Upgrading hard drive - advice needed

Discussion in 'Mac mini' started by Dan Weaver, Jun 2, 2015.

  1. Dan Weaver, Jun 2, 2015
    Last edited: Jun 3, 2015

    Dan Weaver macrumors newbie

    Dan Weaver

    Joined:
    Jun 2, 2015
    #1
    I'd like some advice on the best way to do the following drive swap:

    I have a late 2012 Mac mini with 1.12TB Fusion Drive (120GB SSD + 1TB HDD). After some research I've decided to change the drive configuration to 500GB SSD and 1TB HDD as two separate drives - no Fusion Drive.

    I intend to use the 500GB SSD for OS, apps and libraries etc. and the 1TB HDD just for Dropbox, eventually swapping out both for 1TB SSD when the prices drop further.

    The Fusion Drive is currently at around 700GB consisting of a 400GB Dropbox folder and 300GB for everything else. I already have the 500GB SSD and have cloned to it the contents of the Fusion Drive, excluding the Dropbox folder, using Super Duper and an external drive cable. I've copied the 400GB Dropbox folder to an external USB drive.

    I should also mention that I have a full Time Machine backup and a Backblaze online backup.

    I'm now ready to swap the drives but I'm undecided how to approach it:

    METHOD 1 - take out the 120GB SSD and replace with the new 500GB SSD. Leave the 1TB (ex-Fusion) drive in the Mac. Start up with the new SSD, format the 1TB HDD and copy my Dropbox folder to it. This method concerns me the most because it involves immediately splitting the Fusion Drive and destroying the original data.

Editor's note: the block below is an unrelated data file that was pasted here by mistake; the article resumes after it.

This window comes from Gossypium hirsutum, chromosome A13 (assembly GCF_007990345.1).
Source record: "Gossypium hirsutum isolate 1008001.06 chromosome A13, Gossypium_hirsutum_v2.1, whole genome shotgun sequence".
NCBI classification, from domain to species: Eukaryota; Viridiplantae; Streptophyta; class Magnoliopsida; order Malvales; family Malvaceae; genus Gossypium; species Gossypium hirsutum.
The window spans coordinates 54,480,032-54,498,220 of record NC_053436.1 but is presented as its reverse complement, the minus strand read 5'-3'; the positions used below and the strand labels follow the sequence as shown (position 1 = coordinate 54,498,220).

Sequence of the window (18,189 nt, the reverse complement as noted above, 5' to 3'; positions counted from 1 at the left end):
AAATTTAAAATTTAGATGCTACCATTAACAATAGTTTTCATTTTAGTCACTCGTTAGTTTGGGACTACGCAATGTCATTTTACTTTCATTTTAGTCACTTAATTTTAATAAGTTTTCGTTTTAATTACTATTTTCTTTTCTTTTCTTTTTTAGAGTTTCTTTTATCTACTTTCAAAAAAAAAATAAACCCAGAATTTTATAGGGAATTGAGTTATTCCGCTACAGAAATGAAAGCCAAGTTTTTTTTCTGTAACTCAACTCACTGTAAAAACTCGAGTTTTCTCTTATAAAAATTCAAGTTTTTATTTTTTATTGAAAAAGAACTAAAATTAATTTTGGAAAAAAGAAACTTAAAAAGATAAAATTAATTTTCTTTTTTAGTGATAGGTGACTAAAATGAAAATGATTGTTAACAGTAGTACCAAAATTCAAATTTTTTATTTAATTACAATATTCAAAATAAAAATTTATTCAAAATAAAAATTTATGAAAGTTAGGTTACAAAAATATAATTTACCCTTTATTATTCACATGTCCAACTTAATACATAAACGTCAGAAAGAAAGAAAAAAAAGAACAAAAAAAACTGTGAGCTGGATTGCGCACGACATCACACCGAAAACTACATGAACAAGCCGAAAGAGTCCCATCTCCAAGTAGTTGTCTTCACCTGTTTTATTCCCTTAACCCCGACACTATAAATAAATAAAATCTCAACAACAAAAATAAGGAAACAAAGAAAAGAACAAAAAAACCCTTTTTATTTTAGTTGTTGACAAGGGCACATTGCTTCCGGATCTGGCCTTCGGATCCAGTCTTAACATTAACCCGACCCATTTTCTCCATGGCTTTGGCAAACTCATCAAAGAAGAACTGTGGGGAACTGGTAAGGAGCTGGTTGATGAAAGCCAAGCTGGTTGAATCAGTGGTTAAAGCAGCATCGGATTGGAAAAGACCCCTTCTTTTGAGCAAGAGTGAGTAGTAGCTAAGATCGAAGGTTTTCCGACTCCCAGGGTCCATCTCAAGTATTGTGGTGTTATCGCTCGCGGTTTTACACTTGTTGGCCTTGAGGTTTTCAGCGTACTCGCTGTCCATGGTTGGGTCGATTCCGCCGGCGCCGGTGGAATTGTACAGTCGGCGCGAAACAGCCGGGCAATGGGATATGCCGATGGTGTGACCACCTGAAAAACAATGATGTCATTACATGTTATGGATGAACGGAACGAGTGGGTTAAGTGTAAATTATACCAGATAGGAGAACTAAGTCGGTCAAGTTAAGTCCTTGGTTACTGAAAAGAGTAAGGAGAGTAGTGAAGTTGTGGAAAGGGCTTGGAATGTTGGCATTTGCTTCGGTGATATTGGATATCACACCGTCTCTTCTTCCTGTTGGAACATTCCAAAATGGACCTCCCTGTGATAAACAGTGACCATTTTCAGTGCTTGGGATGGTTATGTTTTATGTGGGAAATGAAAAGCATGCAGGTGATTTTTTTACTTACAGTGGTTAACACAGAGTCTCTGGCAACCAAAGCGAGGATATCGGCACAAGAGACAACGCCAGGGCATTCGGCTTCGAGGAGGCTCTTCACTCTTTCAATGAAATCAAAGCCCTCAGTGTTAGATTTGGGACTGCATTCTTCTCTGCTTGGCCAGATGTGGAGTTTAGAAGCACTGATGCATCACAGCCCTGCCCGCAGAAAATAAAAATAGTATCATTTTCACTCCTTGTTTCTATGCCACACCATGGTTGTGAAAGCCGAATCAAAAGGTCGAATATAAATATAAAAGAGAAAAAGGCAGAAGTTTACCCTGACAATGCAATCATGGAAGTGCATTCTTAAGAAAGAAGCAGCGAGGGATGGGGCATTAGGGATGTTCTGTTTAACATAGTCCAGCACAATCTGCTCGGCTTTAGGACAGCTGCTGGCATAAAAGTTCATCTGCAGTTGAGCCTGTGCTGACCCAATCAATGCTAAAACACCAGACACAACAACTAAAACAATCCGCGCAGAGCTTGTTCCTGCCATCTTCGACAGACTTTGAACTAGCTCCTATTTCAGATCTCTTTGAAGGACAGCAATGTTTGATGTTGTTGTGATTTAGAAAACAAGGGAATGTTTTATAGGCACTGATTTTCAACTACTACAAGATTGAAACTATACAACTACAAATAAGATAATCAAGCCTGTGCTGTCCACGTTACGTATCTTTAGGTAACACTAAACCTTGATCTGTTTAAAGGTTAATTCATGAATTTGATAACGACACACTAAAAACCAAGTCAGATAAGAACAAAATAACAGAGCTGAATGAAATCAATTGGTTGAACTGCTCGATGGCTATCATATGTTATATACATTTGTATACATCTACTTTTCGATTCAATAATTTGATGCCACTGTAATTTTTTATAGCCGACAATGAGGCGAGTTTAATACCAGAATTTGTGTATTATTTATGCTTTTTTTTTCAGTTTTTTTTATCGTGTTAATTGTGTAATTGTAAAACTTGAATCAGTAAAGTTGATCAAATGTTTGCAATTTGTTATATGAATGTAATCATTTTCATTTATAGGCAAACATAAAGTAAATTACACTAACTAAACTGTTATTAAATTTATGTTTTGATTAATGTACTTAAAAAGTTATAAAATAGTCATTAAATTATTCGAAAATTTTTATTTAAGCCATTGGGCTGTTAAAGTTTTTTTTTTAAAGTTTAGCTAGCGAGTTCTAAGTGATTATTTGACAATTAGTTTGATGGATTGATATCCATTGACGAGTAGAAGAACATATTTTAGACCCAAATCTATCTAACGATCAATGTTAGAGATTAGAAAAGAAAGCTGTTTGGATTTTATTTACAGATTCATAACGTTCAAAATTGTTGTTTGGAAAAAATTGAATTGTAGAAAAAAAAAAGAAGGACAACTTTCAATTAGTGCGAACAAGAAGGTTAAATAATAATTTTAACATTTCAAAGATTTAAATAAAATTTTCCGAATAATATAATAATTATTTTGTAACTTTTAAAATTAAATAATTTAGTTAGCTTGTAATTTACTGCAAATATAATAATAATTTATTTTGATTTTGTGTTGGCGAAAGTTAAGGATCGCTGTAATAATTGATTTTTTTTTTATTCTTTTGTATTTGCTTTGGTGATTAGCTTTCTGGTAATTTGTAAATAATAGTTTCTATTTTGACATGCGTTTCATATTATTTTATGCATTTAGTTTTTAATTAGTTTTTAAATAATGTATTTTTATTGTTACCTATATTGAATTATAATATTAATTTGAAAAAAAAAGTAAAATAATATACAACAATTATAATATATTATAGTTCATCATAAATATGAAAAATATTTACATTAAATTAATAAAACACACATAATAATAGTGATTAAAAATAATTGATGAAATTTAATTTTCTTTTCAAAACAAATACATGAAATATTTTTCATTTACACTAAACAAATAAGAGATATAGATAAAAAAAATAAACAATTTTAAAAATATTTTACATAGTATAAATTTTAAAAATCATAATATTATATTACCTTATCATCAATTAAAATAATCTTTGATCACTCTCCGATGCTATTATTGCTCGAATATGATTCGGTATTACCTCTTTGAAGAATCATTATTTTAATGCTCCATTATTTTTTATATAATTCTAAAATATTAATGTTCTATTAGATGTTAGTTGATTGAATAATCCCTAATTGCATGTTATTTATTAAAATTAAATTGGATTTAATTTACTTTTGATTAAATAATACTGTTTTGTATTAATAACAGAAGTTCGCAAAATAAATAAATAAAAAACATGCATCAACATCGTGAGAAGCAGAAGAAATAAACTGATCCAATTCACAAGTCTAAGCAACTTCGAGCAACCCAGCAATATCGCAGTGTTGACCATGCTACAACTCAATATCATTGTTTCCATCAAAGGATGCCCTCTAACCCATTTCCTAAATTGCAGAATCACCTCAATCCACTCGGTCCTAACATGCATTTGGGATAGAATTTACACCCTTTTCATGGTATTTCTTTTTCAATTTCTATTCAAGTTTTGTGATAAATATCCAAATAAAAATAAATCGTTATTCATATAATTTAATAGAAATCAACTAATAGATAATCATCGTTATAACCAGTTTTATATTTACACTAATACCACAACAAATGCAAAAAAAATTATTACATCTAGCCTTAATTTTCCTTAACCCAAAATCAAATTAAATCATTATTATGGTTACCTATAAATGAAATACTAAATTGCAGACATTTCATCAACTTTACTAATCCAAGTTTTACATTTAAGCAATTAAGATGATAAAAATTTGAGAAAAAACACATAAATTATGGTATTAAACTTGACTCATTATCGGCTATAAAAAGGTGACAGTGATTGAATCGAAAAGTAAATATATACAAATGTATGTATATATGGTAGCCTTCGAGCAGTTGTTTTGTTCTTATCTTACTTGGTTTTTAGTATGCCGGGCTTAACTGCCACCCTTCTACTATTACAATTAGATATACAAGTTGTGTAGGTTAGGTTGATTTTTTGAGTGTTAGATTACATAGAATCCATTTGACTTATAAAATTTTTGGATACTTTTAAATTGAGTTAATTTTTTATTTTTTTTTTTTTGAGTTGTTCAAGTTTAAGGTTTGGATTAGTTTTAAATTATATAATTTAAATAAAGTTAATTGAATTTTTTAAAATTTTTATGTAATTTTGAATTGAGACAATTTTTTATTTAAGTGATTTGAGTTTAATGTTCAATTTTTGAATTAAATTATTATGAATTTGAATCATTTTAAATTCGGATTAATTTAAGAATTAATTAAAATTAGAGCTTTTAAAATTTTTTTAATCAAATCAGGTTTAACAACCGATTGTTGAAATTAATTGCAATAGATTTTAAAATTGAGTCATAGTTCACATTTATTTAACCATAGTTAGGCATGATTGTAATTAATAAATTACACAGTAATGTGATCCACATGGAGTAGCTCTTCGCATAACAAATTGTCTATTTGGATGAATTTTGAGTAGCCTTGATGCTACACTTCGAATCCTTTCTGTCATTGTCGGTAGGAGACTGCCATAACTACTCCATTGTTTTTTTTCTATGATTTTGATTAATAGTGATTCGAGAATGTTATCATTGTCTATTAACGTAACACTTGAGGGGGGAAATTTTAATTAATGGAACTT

METHOD 2 - take out both the original drives and store for 'disaster recovery'. Put in the 500GB SSD and a new 1TB HDD. Start up with the new SSD and copy my Dropbox folder to the new 1TB HDD. The main downsides are that I'll have to buy a new 1TB internal drive and when I'm satisfied that the new drives are working I'll be left with a redundant (the original) 1TB internal drive.

    METHOD 3 - take out both the original drives and store for 'disaster recovery'. Put in the 500GB SSD and start up with it. Add a new 1TB external USB drive and copy my Dropbox folder to it. When I'm satisfied that the new drives are working, format the 1TB (ex-Fusion) drive, put it back in and use it for Dropbox. I'll be left with an unused 1TB external drive but I'll use that for a Super Duper clone of the OS drive incase of failure. The downside of this approach is having to open the Mac mini twice, not a pleasant thought at all.

    Any advice on how to proceed would be greatly appreciated.

    Which method would you use for swapping out the drives?
    Would you be happy with immediately splitting the Fusion Drive?
    Would Time Machine be reliable for a full system recovery if things should go wrong?
    Am I doing too much work upgrading an old machine?

    Thank you for reading this far. You're obviously one of my kind.
     
  2. oneMadRssn macrumors 68040

    oneMadRssn

    Joined:
    Sep 8, 2011
    Location:
    Boston, MA
    #2
    I would do the following:

    1. Make a full bootable backup to a USB hard drive using Carbon Copy Cloner. Boot into it once to ensure everything works. Put that aside. Alternatively, make full backup using Carbon Copy Cloner into an container file on a network drive - though this is less ideal.
    2. Boot into recovery mode and format both hard drives, and unfusion them. Also, using disk utility, check which drive is in which slot, upper or lower.